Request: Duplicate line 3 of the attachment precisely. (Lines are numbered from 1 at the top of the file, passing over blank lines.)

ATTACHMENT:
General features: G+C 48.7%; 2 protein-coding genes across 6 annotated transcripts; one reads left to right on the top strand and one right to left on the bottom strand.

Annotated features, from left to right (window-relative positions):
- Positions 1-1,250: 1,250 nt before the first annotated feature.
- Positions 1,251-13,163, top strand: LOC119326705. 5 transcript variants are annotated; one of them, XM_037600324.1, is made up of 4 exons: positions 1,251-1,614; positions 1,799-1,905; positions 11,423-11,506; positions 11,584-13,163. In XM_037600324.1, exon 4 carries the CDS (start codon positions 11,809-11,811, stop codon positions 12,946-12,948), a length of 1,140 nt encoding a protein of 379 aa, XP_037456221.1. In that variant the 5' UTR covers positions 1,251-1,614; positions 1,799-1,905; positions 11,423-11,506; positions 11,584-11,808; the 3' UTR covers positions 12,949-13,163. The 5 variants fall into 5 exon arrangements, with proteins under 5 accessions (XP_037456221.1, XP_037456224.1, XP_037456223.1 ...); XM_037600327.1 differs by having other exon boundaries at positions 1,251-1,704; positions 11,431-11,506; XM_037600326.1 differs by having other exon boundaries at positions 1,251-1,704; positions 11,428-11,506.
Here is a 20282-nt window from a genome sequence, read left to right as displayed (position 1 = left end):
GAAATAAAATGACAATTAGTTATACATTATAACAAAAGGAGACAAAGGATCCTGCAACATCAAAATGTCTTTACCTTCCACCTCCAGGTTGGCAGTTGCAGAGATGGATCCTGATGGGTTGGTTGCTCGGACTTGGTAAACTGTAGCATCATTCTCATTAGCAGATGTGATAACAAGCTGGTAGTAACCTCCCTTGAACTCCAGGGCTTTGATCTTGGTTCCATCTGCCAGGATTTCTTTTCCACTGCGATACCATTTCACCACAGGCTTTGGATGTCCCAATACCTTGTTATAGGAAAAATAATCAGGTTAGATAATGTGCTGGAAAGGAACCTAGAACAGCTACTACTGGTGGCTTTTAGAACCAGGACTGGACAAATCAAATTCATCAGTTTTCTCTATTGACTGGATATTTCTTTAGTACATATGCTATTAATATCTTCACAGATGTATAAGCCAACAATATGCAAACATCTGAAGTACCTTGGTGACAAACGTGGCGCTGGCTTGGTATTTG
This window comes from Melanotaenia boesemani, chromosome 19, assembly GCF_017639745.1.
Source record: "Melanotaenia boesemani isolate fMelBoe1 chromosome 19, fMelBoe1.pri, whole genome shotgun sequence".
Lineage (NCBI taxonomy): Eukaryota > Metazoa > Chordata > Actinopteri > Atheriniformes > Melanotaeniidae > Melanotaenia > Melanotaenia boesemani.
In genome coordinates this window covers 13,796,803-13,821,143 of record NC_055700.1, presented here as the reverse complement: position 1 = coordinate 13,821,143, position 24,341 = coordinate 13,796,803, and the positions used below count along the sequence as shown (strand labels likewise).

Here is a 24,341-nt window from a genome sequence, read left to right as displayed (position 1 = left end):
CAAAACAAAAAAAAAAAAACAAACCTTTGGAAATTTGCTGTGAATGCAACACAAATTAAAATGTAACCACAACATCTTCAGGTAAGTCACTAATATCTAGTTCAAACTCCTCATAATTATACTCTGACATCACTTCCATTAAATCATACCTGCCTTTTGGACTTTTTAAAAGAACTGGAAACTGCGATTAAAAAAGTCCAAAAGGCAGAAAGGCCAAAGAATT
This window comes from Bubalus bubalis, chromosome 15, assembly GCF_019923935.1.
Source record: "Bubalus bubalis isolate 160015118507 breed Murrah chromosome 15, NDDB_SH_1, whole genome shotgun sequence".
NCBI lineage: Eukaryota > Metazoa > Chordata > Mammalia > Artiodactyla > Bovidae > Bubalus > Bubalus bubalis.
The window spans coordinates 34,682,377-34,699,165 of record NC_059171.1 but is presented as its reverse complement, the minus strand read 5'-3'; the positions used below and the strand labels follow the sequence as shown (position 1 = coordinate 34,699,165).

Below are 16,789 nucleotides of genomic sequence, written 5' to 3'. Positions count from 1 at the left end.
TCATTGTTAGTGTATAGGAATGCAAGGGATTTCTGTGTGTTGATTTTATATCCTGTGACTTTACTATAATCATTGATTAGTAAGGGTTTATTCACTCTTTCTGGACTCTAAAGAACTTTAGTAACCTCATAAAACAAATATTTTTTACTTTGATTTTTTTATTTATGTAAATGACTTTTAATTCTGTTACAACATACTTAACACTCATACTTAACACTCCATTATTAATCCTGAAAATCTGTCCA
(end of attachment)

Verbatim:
- Positions 1-1,250: 1,250 nt before the first annotated feature.